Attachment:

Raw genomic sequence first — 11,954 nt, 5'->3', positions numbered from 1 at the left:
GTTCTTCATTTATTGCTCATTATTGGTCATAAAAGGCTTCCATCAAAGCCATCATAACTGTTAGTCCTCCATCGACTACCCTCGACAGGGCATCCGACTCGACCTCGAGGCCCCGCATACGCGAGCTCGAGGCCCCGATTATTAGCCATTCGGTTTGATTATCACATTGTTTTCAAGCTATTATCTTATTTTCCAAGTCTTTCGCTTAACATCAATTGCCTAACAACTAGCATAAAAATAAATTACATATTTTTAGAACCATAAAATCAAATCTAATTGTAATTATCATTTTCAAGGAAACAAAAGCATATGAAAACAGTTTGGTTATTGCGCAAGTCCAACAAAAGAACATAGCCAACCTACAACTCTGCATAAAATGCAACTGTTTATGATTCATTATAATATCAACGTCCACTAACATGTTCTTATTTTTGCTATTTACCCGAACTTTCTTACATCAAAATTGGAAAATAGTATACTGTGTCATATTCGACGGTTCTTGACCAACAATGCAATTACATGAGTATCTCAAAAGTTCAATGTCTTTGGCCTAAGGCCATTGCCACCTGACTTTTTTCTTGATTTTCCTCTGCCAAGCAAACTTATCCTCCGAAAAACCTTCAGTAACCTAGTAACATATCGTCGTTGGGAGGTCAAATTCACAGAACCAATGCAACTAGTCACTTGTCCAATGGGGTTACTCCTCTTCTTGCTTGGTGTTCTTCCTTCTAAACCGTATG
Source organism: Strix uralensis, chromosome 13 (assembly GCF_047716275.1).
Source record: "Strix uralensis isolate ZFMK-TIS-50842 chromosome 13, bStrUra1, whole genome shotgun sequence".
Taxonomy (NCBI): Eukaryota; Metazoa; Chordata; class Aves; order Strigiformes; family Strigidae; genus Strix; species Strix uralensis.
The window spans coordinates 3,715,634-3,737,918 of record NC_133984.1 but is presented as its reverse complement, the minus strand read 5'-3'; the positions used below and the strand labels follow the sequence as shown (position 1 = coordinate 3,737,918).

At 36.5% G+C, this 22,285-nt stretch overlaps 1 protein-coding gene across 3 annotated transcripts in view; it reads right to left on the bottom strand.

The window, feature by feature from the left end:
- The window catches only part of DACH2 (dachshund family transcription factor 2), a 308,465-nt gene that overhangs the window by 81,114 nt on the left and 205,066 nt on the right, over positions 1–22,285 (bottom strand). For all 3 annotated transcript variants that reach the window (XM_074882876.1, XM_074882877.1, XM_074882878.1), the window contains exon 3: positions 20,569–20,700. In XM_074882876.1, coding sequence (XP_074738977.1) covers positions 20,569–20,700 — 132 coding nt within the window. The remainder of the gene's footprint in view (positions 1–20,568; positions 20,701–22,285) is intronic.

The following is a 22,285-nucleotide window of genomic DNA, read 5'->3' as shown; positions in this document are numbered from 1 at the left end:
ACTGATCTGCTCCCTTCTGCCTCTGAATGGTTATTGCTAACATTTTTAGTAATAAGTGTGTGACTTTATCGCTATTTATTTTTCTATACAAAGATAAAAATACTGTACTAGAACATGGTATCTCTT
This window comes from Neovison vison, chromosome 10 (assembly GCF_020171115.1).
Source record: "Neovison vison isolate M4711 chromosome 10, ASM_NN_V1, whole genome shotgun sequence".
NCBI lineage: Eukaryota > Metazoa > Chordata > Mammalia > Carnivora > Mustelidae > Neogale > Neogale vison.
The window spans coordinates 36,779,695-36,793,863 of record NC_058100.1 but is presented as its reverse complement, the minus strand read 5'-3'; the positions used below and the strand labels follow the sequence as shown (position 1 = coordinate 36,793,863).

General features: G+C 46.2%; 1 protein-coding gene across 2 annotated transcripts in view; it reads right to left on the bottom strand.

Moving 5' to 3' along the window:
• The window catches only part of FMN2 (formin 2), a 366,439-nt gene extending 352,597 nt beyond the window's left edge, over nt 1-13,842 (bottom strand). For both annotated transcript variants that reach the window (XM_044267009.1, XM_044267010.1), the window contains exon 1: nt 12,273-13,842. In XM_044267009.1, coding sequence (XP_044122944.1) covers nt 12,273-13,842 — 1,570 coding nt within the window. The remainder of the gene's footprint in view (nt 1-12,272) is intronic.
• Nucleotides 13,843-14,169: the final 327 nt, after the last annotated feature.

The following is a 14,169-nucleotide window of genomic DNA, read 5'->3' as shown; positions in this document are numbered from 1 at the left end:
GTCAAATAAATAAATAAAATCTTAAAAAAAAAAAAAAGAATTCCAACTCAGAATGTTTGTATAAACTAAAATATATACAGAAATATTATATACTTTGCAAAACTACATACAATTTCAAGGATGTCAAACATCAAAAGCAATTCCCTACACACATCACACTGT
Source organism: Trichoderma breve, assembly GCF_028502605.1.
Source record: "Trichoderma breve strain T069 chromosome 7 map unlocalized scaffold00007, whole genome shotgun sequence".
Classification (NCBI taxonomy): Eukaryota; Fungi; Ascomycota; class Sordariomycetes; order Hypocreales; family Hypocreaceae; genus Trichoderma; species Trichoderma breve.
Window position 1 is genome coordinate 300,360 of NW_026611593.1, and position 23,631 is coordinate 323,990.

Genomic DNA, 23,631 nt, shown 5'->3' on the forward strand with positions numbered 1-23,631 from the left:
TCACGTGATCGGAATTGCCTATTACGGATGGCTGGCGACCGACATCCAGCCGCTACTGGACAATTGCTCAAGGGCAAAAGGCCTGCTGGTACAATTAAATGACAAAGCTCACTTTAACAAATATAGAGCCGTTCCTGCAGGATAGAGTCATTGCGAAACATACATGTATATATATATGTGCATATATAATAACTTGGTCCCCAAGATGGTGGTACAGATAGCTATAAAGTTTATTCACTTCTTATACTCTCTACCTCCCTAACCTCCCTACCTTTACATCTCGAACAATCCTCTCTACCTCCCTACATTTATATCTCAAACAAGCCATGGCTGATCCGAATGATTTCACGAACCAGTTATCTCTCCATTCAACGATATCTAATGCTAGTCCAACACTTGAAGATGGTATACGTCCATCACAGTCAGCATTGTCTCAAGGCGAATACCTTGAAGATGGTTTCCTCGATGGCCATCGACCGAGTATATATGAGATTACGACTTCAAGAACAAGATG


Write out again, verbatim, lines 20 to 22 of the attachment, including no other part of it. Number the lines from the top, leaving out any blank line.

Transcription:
The following is a 14,169-nucleotide window of genomic DNA, read 5'->3' as shown; positions in this document are numbered from 1 at the left end:
GTCAAATAAATAAATAAAATCTTAAAAAAAAAAAAAAGAATTCCAACTCAGAATGTTTGTATAAACTAAAATATATACAGAAATATTATATACTTTGCAAAACTACATACAATTTCAAGGATGTCAAACATCAAAAGCAATTCCCTACACACATCACACTGT
Source organism: Trichoderma breve, assembly GCF_028502605.1.